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Koribo Wireless Keyboard Roundup Review


Closer Look:

Packaging for the Leira is rather average. The keyboard itself is protected only by a thin plastic bag and rests on a bit of thin cardboard. Along with the keyboard are two standard 1.5V AA alkaline batteries, which are not rechargeable, and a USB wireless receiver. The receiver is very compact and only slightly larger than a USB flash drive. On the front of the USB receiver are an LED and a button. Although the purpose of neither is particularly clear, perhaps the button is used to synchronize the receiver with the keyboard?


















Finally, here are some pictures of the Leira in the flesh.  The below photos are there more as beauty shots, but, they do highlight a few things. The Leira is constructed of black colored plastic and feels unusually sturdy, though lightweight. The lettering on the keys, surprisingly, does not use the pad printing technique. Pad printed keys are characterized by having a raised surface and resemble stickers if looked at in bright light or on an angle. The Leira feels like and appears to use laser etched keys that have had the etched spaces filled in with paint to make the letters visible. That's a more expensive way of lettering keys and is a very nice touch, because laser etched keys don't wear as quickly as they would if they were pad printed. An unexpected but very nice touch. If you've been paying attention, you will have noticed the Hebrew characters on the keys, there because they are an Israeli-based company, and these are keyboards meant for that market. The keys themselves, although curved, as they are with most keyboards, are low-profile keys like those found on laptops, and, because they are low profile keys, they are closer together. This will likely cause some frustration when typing if you're used to full-sized keyboards. Out back is the battery compartment, and, just as on the USB receiver, there is an unmarked button. Perhaps this one is a shutoff switch?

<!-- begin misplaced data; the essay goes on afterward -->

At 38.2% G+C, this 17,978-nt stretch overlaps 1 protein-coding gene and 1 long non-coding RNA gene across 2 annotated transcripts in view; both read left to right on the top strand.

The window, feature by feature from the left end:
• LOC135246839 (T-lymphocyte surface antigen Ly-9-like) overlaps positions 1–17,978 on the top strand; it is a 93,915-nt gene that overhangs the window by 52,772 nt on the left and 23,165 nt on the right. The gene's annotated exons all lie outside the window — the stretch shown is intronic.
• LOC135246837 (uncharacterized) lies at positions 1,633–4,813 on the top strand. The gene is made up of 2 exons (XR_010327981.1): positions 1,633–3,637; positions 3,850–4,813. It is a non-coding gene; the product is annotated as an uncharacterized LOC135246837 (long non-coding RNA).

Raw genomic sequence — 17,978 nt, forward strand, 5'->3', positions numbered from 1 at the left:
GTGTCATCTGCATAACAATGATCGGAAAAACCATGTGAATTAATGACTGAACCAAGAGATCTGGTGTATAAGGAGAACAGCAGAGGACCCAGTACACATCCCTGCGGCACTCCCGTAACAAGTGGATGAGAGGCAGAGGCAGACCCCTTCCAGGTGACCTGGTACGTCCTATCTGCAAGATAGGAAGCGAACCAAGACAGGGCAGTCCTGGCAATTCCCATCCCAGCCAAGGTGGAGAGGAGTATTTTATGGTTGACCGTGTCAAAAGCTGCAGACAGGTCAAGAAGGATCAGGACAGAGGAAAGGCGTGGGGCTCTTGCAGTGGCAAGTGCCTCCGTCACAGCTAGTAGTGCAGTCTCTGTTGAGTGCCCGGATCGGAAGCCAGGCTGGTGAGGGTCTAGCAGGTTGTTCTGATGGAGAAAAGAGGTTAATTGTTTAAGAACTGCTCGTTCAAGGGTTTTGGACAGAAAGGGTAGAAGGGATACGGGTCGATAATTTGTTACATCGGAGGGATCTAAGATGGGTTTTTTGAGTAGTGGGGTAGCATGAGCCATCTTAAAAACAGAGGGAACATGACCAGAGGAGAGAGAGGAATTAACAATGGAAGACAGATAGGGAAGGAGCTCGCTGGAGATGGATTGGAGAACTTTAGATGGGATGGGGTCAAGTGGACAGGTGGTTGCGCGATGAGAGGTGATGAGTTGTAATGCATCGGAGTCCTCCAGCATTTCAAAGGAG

On the left side of the keyboard are the control keys that are mentioned on the box. The keys are clearly labeled and each key's function is quite obvious: next, previous, fast forward, rewind, play, pause, stop record, volume up, volume down, volume mute, and something I don't normally see: channel changing buttons. Also on this side of the keyboard are two mouse buttons and a scroll wheel. Although this may seem redundant with the multi-touch touchpad, it does balance the workload between hands.


Top and center on the keyboard are the media center/Internet browser hotkeys. The keys are clearly labeled and the function of each is obvious, although, I do wonder what each will do within Firefox.


A numpad is included on the Leira, though it's not in the usual spot due to the location of the touchpad. A handful of keys on the right side of the keyboard find themselves pulling double duty as both letters and numbers. A numlock key is located directly to the right of the F12 key to make switching between letters and numbers easy.


Finally, on the far right of the keyboard is the touchpad. It's standard sized; about what you would find on a laptop. Above the touchpad is an LED to indicate when the batteries need to be replaced. As for the little dome to the right of the LED, though you might think it to relate to the wireless transmission, is simply decoration.

  1. Introduction & Closer Look
  2. Closer Look: Continued (Leira)
  3. Closer Look; Continued (Vivar)
  4. Closer Look: Continued (Mini)
  5. Specifcations & Features
  6. Installation & Testing
  7. Conclusion
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